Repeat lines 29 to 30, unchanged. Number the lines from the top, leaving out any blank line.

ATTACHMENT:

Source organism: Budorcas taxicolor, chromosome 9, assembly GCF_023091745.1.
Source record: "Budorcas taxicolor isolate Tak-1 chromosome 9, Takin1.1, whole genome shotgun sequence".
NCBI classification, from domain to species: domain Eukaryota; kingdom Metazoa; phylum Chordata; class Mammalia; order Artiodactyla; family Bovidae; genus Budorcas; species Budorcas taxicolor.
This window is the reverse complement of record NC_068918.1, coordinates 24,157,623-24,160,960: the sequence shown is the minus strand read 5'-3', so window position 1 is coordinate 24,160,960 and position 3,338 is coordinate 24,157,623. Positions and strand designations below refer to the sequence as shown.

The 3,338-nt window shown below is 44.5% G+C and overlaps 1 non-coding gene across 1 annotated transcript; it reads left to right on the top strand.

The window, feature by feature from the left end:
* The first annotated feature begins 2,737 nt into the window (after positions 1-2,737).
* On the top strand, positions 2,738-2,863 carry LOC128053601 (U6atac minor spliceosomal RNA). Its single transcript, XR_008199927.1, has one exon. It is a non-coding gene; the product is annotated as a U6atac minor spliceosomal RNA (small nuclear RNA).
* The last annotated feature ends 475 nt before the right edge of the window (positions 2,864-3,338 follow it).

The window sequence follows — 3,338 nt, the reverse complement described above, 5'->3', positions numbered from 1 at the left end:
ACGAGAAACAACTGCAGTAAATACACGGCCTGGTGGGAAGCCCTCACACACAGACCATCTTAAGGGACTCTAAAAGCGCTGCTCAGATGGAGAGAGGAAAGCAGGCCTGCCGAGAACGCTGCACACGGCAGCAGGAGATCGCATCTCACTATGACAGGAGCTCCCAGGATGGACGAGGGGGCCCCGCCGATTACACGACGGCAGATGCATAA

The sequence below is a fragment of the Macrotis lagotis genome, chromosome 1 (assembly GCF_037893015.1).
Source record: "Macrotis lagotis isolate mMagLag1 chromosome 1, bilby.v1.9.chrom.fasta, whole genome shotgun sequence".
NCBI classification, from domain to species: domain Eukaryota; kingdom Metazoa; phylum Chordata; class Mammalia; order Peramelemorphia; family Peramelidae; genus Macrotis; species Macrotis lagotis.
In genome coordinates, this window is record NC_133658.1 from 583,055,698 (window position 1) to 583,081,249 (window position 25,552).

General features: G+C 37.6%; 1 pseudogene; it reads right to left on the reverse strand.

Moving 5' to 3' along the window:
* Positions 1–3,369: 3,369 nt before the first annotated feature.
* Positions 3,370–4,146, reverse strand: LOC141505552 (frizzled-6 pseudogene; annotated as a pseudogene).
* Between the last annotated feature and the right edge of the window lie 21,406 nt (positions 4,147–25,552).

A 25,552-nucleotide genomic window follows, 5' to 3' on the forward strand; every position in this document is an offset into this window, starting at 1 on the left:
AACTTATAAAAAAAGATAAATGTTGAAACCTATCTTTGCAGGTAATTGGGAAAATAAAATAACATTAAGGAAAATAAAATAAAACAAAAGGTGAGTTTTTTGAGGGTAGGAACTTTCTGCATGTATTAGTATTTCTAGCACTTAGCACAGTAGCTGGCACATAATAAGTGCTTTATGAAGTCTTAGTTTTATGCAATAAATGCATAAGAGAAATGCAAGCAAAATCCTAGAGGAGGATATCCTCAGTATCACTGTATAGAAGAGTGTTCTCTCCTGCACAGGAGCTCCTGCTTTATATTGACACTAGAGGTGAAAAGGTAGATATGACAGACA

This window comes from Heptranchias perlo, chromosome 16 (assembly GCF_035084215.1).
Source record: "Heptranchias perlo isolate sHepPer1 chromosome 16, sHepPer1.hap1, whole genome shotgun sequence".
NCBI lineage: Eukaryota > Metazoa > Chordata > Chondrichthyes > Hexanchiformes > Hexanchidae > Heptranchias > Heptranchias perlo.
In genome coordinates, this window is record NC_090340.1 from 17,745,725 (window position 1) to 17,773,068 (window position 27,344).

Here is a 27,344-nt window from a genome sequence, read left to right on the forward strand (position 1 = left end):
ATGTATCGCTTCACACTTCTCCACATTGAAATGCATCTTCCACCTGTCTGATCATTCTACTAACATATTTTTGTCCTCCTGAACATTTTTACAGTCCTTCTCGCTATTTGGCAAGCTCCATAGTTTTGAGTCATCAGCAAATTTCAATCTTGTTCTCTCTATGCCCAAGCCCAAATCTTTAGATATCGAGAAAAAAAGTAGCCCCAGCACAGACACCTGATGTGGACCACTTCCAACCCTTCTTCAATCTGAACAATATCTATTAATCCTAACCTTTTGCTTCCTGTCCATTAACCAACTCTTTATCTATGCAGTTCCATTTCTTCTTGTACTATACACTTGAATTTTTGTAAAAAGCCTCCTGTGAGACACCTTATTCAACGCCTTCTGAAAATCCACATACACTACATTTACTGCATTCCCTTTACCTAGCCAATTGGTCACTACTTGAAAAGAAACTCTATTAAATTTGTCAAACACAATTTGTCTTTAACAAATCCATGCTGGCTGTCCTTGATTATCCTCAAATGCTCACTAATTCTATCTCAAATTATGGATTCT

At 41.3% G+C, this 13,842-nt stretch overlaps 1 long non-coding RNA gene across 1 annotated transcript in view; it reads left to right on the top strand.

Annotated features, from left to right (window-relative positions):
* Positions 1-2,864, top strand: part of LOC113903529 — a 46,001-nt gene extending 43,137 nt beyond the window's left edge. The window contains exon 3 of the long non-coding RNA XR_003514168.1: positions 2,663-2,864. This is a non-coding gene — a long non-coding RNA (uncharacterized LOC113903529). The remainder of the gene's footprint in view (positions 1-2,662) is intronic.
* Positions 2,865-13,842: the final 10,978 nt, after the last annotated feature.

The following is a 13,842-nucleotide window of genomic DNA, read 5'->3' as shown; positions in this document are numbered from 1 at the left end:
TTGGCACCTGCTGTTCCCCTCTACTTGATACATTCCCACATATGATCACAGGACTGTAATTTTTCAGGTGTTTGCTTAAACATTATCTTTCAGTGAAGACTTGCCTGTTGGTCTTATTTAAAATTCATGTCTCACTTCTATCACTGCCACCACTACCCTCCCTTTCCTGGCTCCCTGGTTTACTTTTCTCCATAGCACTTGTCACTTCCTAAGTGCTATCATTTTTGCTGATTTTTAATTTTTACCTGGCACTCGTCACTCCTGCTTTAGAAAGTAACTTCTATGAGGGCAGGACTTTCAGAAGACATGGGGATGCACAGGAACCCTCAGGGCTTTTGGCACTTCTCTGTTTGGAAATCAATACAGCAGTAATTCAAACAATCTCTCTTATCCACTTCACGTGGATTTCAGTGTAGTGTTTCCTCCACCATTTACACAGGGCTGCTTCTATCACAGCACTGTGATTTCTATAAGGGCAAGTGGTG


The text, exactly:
At 41.3% G+C, this 13,842-nt stretch overlaps 1 long non-coding RNA gene across 1 annotated transcript in view; it reads left to right on the top strand.

Annotated features, from left to right (window-relative positions):